Ruiz Díaz et al. BMC Health Services Research(2020) 20:354BackgroundTechnology available for managing cardiac implantableelectronic devices (CIED) has advanced considerably. Inthis sense, remote monitoring (RM) represents a complement to routine in-office care that provides access toa tremendous wealth of information recorded and storedby CIEDs such as device performance, including historyof cardiac arrhythmias, battery and lead parameterswithout face-to-face interaction. Remote monitoringenables remote feedback from device to physician andallows for continuous remote monitoring, which improves patient safety and care by allowing any deviceproblems to be detected immediately [1]. In addition toclinical benefits, RM has been shown to allow for longerintervals between in-office visits and a shorter visit duration as querying the device is no longer necessary, thuslightening the burden of in-hospital follow-up of patientswith implanted devices, with the consequent cost reduction [2, 3] Thanks to demonstrated substantial benefits,treatment guidelines have endorsed its use for all eligiblepatients and RM is being increasingly adopted in theclinical setting [4].Despite the existing clinical and economic evidenceavailable, patient reported outcomes have received littleattention, even though they are expected to play a moreprominent role in assessing performance and determiningthe comparative effectiveness of treatment alternatives, inpart because of a growing emphasis on patient-centeredcare and value-based procurement initiatives.In particular, patient satisfaction represents an important measure of the extent to which a patient is satisfiedwith all aspects of healthcare delivery that are of relevance to health, which could be related with the qualityof care patients receive. It has been shown that patientsatisfaction affects patients’ health-related decisions andtreatment-related behaviors (like appropriate use of services, correct medication use or treatment continuation),and consequently, impacting substantially the success oftreatment outcomes [5].To date, few publications evaluating patient satisfaction associated with RM of patient with CIEDs havebeen published. Large registries like ALTITUDE andPREDICT-RM did not include patient reported outcomes [6, 7]; besides these registries, certain observational studies have considered measures of health status,satisfaction and/or acceptation, remote patient monitoring experiences, and preferences for follow-up but usinga self-designed questionnaire that did not undergo astrict validation process [8–11]. There is currently aEuropean randomized controlled trial ongoing (REMOTE-CIED) designed to examine the patient perspective of RM but it only covers patients with implantablecardioverter-defibrillators (ICD) and cardiac resynchronization therapy devices (CRT) [12].Page 2 of 9Despite the increasing interest in patient opinions andconcerns, to date there is no validated questionnaire specifically designed to measure patient satisfaction withCIED RM systems. We believe that patient satisfactionmeasurement is not only a compromise with qualitymanagement for health service providers [13] but also aneed towards identifying problematic users, and particularly among those who do not make automated transmissions (like pacemaker users).The aim of the present study was to develop a newquestionnaire with proven psychometric properties thatmeasures patient satisfaction with RM in patients withCIEDs, focusing on a specific RM system, CareLink Network (Medtronic, Minneapolis, MN), currently used bymore than 1,300,000 patients from more than 1200 healthcenters worldwide in about 80 different countries [14].MethodsThe present research was designed as an observational,two-stage, cross-sectional, multicenter study to developa specific instrument for the measurement of patient satisfaction with RM of CIED. Patients with implantedpacemakers (PM), ICD, and CRT devices who had beenusing CareLink Network for at least 2 months beforerecruitment were included. The study was conductedunder actual treatment conditions for their disorder inclinical practice.The Medtronic CareLink Network is the Internetbased remote monitoring service for patients with Medtronic implanted cardiac devices. It allows patients aconvenient timely connection to their clinic using theperson’s monitor/ smartphone/ tablet to collect andtransmit device data. A hand-held smart reader is usedto collect data from the implanted device. The smartreader communicates with the monitor and, through asoftware application, it transfers the data to the CareLink Network. All the information is recorded and reviewed bythe nurses through the online platform. In case there is acritical event, the patient is called by the medical staff tovisit the physician (Figure 6 Additional file 3).The study was performed following the HelsinkiTokyo-Venice guidelines for human research.Development phase: study design and participantsThe aim of the development phase was to create and design the VALIOSA questionnaire incorporating the patient perspective.For that purpose, a thorough literature review and patient focus groups were conducted to identify relevantcontents and topics addressing treatment satisfactionand patient management.Two focus groups were held at two different hospitals.The first one took place at Hospital Universitario deAraba (Vitoria) with 10 patients and the other one at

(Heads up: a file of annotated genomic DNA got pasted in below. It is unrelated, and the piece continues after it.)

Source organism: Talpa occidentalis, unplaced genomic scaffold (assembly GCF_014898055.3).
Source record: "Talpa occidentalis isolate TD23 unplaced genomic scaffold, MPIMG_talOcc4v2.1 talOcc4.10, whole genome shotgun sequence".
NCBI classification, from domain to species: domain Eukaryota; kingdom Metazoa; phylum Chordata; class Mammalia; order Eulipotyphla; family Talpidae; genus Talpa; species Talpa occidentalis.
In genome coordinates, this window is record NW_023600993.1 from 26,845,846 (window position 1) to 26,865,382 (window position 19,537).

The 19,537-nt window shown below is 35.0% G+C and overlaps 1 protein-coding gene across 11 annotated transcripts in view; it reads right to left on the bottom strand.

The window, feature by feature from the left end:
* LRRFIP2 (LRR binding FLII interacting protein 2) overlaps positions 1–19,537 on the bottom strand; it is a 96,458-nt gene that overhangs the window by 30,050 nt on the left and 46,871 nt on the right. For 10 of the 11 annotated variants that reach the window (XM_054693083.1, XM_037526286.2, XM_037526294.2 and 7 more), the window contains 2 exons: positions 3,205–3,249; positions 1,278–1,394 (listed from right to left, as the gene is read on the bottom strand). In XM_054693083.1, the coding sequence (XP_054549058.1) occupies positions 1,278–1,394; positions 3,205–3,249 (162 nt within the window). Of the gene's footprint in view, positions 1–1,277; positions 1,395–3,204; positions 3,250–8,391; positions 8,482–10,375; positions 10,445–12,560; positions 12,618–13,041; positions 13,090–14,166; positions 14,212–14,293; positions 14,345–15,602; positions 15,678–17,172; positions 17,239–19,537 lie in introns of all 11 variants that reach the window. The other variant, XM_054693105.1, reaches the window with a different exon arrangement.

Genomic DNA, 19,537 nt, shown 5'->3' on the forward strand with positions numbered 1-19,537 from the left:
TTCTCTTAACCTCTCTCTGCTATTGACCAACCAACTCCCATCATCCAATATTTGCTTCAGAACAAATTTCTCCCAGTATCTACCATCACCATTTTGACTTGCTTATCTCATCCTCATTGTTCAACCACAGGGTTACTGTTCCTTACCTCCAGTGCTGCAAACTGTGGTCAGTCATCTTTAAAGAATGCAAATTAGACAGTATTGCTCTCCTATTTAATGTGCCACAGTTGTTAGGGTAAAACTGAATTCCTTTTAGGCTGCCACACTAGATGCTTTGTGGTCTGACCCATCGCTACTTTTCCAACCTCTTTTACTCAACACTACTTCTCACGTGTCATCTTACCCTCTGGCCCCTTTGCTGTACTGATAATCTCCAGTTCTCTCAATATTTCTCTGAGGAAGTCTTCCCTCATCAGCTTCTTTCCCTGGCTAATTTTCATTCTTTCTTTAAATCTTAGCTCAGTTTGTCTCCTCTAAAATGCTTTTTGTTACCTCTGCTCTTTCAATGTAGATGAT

Ruiz Díaz et al. BMC Health Services Research(2020) 20:354Hospital Infanta Leonor (Madrid) with 8 patients. Patientswere recruited at random from those with a scheduledvisit in the selected week and balancing for gender andage. The topics discussed included symptoms and diseaseburden, daily limitations, device-related discomfort, lifestyle changes, impact on social relationships, family andspecialized support, and appropriate follow-up. Patientcontributions were summarized following a semantic reduction process by two independent content specialists.As a result, a preliminary questionnaire of 52 items wasproposed.This raw version underwent a discussion and semanticrefinement process by an expert panel consisting of fourcardiologists, one psychometrician and one pharmacist.Redundant and inappropriate items were discarded andreplaced by equivalent items and was reduced to 37 items.This initial set of 37 items comprised the followingRM aspects: information on monitor use, training andconvenience of monitor use, problems with the transmission process, satisfaction with medical care and RM,and benefits and impact on activities of daily living.The reviewed version was administered to a pilot sample consisting of 10 patients to check comprehensionand acceptance, and the information gathered was usedto refine the items. The resulting version was composedof 30 items grouped into 5 dimensions (number of items):information (3), monitor convenience (3), monitor handling and transmission process (6), disease follow-up (7),general impression and benefits (11). A panel composedby 9 specialists (cardiologists, nurses and psychometricians) assessed content validity, scoring item adequacy formeasuring each content dimension and the unidimensional [15] and multidimensional [16] item-domain congruence indexes were computed.Validation phase: study design and participantsThe aim of the validation phase was to administer the 30item version to a representative sample of patients to checkitem fit to the proposed construct, check psychometricproperties of the preliminary questionnaire designed inthe development phase, and reduce the number of items(if necessary) in accordance with the proposed construct.PatientsThree samples of patients were recruited at 4 hospitalsin 3 regions of Spain. A pilot sample of 10 patients wasrecruited to check item comprehension and to identifypossible response problems. Finally, a sample of 186patients was recruited to measure psychometric properties. All patients had to meet selection criteria: beingolder than 18 years of age, being implanted with a CIED,having more than 2 months of experience using RM,being able to understand and answer questionnaires inSpanish, and having no cognitive impairment.Page 3 of 9Sample size was determined based on the anticipatednumber of dimensions, the number of items per dimension (3:1) [17, 18], the number of patients per item (4:1),[19, 20] and the sample representativeness (n 150) [21].A sample size of 180 patients with complete informationwas deemed necessary.Psychometric properties of final versionDimension and overall scale reliability (internal consistency)was estimated by computing Cronbach’s alpha and 95%confidence interval intra-class correlation coefficient (ICC)for internal consistency.To test the construct validity of the questionnaire, aconfirmatory factor analysis was performed including allitems, assuming a second order factor structure withitems as indicators of the proposed first order dimensions and with all dimension loading in an overall satisfaction second order dimension. The robust weightedleast squares estimation method was used.The following psychometric properties were studied.Feasibility: response time, floor-ceiling effect, and missing values distribution; Internal Consistency/Reliability:Cronbach’s alpha, item correlations, adjusted item-totalcorrelation, ICC and omega [22]; Construct Validity:Confirmatory factor analysis; Concurrent Validity: Correlation between the new questionnaire (VALIOSA) and theVAS measures; Convergent and construct Validity: Correlation between similar/dissimilar dimensions of the VALIOSA,MOS SF-36 dimensions and corresponding VAS measures.InstrumentsThe final refined questionnaire, named VALIOSA (seeAdditional files 1 & 2), was included in a clinical recordform along with questions about patient socia